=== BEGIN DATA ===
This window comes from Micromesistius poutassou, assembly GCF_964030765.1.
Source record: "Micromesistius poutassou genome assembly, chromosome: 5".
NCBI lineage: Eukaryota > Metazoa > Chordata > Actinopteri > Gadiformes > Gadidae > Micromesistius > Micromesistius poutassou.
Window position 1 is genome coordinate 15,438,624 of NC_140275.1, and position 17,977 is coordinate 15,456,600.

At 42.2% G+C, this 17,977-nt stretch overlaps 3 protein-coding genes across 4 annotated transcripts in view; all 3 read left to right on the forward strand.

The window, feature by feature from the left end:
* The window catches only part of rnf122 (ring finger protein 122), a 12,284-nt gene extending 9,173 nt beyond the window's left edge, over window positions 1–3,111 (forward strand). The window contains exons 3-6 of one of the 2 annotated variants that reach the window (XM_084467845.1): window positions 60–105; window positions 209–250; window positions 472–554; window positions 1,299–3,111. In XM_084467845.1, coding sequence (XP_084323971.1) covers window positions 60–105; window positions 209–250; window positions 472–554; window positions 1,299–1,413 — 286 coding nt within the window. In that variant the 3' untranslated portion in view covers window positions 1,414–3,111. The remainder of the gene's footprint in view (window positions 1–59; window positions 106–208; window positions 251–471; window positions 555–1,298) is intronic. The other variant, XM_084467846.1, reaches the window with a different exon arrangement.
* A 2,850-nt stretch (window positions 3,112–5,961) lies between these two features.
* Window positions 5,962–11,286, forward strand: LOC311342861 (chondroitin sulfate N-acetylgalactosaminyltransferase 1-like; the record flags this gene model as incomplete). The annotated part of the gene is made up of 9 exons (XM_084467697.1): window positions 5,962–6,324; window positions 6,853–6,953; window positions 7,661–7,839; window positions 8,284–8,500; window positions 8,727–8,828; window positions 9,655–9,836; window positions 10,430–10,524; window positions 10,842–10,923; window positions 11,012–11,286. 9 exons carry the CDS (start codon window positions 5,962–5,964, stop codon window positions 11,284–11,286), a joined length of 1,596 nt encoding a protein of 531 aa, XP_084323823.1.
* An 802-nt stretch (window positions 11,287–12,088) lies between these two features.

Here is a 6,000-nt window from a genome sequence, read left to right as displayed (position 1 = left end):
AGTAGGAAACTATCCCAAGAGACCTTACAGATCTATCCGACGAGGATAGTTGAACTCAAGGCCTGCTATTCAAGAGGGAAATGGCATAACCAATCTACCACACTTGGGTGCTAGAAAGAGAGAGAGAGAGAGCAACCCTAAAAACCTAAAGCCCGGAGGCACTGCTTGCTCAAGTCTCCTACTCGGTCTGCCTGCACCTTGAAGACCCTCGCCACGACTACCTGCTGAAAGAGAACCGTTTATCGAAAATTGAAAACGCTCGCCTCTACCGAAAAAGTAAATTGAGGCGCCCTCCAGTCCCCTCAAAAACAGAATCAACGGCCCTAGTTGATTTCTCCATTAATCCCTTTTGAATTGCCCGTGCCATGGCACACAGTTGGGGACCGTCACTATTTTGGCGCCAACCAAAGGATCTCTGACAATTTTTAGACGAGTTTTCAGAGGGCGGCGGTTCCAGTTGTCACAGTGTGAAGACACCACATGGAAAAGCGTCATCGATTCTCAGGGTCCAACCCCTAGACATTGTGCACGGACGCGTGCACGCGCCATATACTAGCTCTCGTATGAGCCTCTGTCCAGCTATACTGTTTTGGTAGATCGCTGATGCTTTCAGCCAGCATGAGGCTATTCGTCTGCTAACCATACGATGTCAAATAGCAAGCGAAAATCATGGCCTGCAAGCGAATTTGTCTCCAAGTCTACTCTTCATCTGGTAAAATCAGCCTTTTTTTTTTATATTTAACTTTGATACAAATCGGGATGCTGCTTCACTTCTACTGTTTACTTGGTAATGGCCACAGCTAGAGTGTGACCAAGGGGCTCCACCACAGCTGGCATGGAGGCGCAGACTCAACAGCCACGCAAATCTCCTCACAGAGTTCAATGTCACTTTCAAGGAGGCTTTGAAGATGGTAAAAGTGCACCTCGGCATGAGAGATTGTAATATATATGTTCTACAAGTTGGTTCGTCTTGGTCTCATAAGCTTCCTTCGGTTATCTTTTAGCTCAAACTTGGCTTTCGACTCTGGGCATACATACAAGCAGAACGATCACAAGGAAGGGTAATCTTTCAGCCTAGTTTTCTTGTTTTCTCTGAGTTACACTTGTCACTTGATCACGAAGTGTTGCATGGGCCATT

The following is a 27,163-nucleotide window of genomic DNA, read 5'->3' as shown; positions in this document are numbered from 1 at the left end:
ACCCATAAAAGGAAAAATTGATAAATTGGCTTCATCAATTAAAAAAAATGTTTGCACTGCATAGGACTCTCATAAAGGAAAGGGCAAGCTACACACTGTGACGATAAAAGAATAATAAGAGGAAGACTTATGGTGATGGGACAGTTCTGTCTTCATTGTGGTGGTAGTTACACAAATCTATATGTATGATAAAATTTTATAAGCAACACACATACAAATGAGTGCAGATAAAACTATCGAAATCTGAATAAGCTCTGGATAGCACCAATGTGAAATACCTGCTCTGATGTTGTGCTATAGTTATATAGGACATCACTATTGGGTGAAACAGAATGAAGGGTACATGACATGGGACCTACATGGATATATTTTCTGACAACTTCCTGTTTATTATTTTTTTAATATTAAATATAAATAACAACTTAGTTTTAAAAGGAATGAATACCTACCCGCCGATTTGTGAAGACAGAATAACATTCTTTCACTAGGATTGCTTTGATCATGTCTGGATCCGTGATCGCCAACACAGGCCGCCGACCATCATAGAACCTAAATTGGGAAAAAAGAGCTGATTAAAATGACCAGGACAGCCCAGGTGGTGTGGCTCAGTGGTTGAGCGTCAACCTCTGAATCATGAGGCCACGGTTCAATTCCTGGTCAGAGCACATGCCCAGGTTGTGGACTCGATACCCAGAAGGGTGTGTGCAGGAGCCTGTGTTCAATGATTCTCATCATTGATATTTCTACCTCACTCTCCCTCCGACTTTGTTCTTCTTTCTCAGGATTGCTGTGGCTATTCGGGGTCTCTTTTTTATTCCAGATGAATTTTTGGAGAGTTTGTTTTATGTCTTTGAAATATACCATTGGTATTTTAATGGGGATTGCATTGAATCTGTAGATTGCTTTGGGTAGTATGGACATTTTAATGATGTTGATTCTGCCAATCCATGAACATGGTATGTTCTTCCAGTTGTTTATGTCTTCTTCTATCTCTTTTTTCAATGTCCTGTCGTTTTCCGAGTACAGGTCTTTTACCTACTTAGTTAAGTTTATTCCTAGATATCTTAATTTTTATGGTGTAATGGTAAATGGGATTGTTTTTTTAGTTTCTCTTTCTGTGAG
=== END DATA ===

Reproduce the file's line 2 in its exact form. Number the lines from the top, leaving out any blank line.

Source record: "Micromesistius poutassou genome assembly, chromosome: 5".